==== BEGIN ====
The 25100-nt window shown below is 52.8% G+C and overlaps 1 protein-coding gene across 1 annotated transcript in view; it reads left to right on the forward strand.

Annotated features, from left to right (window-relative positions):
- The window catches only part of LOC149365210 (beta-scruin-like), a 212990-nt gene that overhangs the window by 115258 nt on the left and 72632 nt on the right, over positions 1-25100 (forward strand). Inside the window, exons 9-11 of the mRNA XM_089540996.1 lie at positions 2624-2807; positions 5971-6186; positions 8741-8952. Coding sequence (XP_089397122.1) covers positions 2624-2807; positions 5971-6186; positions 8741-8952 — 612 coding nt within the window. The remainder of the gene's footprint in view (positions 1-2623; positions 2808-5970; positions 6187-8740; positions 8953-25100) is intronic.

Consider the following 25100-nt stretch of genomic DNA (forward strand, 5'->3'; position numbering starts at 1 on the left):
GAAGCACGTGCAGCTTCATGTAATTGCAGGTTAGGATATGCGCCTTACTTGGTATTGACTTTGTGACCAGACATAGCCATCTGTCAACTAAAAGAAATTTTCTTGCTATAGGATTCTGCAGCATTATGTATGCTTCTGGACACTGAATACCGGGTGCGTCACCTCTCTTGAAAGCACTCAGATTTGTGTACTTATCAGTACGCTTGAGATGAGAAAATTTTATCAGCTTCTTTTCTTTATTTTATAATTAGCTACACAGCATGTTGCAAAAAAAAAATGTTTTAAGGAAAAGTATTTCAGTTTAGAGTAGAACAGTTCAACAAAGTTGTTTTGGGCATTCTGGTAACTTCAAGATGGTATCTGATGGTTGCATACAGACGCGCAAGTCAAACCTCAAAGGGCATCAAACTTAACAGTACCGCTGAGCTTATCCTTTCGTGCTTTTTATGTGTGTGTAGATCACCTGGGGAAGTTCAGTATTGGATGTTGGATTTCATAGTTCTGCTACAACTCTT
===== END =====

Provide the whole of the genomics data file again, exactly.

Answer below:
The 25100-nt window shown below is 52.8% G+C and overlaps 1 protein-coding gene across 1 annotated transcript in view; it reads left to right on the forward strand.

Annotated features, from left to right (window-relative positions):
- The window catches only part of LOC149365210 (beta-scruin-like), a 212990-nt gene that overhangs the window by 115258 nt on the left and 72632 nt on the right, over positions 1-25100 (forward strand). Inside the window, exons 9-11 of the mRNA XM_089540996.1 lie at positions 2624-2807; positions 5971-6186; positions 8741-8952. Coding sequence (XP_089397122.1) covers positions 2624-2807; positions 5971-6186; positions 8741-8952 — 612 coding nt within the window. The remainder of the gene's footprint in view (positions 1-2623; positions 2808-5970; positions 6187-8740; positions 8953-25100) is intronic.

Consider the following 25100-nt stretch of genomic DNA (forward strand, 5'->3'; position numbering starts at 1 on the left):
GAAGCACGTGCAGCTTCATGTAATTGCAGGTTAGGATATGCGCCTTACTTGGTATTGACTTTGTGACCAGACATAGCCATCTGTCAACTAAAAGAAATTTTCTTGCTATAGGATTCTGCAGCATTATGTATGCTTCTGGACACTGAATACCGGGTGCGTCACCTCTCTTGAAAGCACTCAGATTTGTGTACTTATCAGTACGCTTGAGATGAGAAAATTTTATCAGCTTCTTTTCTTTATTTTATAATTAGCTACACAGCATGTTGCAAAAAAAAAATGTTTTAAGGAAAAGTATTTCAGTTTAGAGTAGAACAGTTCAACAAAGTTGTTTTGGGCATTCTGGTAACTTCAAGATGGTATCTGATGGTTGCATACAGACGCGCAAGTCAAACCTCAAAGGGCATCAAACTTAACAGTACCGCTGAGCTTATCCTTTCGTGCTTTTTATGTGTGTGTAGATCACCTGGGGAAGTTCAGTATTGGATGTTGGATTTCATAGTTCTGCTACAACTCTT